EDITORIAL: A victory for clean water (and beer)
Beer breweries, sea turtles and coral reef lovers can relax a little: The Supreme Court isn't letting the Trump administration open a new loophole in the Clean Water Act.
The court last week ruled 6-3 in County of Maui vs. Hawaii Wildlife Fund that the 1972 law won't allow industries to forego getting a permit for discharging waste simply by stopping pipes short of releasing pollution directly into a navigable waterway.
The case involves the wastewater system of Maui County, Hawaii, which discharges 3 million to 5 million gallons of treated wastewater into groundwater every day. The groundwater moves directly into the Pacific Ocean half a mile away, where it is damaging coral reefs and the nearby Kahekili Beach. Environmental groups filed a lawsuit in 2012.
The county argued that since the discharge is not directly into a navigable waterway, it doesn't need a permit under the Clean Water Act. The court disagreed.
“We do not see how Congress could have intended to create such a large and obvious loophole in one of the key regulatory innovations of the Clean Water Act,” Justice Stephen Breyer wrote in the court's majority opinion.
That was the position the Environmental Protection Agency took when the case was first brought to court, with the EPA filing an amicus brief in the case with the U.S. Court of Appeals for the Ninth Circuit in 2016 reiterating the agency's "long-held position" that anyone discharging pollution into groundwater that then makes its way to a waterway must have a permit under the Clean Water Act.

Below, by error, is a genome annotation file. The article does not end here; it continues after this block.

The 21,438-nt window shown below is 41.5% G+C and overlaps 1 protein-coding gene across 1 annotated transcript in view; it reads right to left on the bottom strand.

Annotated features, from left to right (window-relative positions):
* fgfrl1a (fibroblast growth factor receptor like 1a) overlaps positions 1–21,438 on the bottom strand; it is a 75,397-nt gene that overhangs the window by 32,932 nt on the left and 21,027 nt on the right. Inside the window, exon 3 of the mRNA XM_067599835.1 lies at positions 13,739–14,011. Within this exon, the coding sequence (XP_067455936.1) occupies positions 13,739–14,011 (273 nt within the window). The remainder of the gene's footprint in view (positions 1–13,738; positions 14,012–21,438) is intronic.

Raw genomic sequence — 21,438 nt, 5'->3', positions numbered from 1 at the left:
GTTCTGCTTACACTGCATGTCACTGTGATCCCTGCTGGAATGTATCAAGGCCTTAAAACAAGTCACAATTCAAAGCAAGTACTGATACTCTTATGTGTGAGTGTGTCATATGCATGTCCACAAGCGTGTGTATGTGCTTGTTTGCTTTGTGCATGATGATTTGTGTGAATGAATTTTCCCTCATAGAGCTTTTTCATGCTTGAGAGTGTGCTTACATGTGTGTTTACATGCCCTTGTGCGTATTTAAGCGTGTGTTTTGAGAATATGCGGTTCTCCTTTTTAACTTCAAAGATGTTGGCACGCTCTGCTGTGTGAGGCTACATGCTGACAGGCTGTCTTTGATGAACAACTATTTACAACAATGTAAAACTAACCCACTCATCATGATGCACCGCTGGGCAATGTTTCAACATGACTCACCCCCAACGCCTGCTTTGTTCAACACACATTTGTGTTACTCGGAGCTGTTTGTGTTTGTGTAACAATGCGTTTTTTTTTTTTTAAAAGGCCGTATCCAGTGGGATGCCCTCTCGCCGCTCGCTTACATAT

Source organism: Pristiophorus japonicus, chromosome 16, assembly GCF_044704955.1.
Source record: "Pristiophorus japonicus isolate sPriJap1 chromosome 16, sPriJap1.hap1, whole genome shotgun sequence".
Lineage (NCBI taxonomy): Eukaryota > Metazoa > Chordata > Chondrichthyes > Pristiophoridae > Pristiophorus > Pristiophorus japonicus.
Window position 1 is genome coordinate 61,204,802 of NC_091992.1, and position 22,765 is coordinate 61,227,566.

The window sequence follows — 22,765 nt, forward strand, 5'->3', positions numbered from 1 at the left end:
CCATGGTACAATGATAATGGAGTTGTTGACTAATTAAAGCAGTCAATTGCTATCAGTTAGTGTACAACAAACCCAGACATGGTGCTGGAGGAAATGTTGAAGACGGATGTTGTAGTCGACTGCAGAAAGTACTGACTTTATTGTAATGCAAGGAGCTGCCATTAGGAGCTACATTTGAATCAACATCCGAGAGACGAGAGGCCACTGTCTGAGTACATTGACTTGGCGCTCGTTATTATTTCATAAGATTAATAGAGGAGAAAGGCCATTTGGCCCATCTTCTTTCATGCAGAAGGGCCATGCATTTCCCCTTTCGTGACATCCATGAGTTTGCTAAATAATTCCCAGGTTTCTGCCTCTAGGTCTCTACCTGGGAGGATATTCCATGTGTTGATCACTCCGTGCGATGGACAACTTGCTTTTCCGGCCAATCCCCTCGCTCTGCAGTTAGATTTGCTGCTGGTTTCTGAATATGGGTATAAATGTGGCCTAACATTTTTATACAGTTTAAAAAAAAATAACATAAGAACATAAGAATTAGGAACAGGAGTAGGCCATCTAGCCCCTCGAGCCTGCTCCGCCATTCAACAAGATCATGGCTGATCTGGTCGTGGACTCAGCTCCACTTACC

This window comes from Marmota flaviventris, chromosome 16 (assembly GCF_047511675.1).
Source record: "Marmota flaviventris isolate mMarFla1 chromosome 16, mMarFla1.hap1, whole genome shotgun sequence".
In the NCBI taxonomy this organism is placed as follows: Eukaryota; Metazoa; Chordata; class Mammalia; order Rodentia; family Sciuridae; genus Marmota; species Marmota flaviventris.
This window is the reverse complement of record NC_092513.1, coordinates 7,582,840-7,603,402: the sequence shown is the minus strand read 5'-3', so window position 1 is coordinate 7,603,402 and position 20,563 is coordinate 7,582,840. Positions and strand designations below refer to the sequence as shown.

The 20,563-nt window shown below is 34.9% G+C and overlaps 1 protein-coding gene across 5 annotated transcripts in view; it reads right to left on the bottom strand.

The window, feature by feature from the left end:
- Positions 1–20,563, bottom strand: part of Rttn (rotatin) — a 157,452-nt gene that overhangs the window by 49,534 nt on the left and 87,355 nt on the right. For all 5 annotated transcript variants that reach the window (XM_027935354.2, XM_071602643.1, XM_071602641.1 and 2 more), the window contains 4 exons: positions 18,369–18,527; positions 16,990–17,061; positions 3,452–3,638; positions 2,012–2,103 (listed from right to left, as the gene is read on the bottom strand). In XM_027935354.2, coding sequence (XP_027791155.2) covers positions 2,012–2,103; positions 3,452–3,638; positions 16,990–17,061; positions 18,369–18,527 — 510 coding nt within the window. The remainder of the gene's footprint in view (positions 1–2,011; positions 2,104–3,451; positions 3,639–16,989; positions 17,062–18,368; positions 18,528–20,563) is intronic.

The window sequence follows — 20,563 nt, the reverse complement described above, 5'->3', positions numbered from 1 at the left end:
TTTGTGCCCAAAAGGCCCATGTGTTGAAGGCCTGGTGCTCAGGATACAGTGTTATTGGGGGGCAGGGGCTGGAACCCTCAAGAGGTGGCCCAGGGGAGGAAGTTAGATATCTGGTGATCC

The agency then agreed with another court that noted “it would hardly make sense for the (Clean Water Act) to encompass a polluter who discharges pollutants via a pipe running from the factory directly to the riverbank, but not a polluter who dumps the same pollutants into a man-made settling basin some distance short of the river and then allows the pollutants to seep into the river via the groundwater.”
But when Maui County petitioned the Supreme Court to hear the case in February 2019, the administration sided with Maui, arguing that there were state laws in place to deal with pollution that initially stopped short of waterways and therefore the federal permit was unnecessary.
It is one of many ways this administration is poking holes in regulations that have been in place for decades and yet another instance where it is putting business and industry ahead of the needs of citizens and the environment. A few days before the court's ruling, the EPA put into place a sweeping rollback of the act that removes federal protection from many of the country's smaller waterways. It will no doubt continue its campaign to cut as many regulations as possible.
What does all of this have to do with beer?
The case was closely watched by craft breweries, who realized that if polluters are allowed to indirectly dump whatever they want into groundwater that will make its way to waters used by the brewers, that will change the flavors of their beers, according to CNBC. Some of them filed an amicus brief on the case last summer stating their interest in making sure the long-standing interpretation of the Clean Water Act stayed in place.
The court's decision delivers a rebuke to the administration along with a needed win for those who want to make sure the sea turtles, beachgoers and craft brewers of the country remain safe.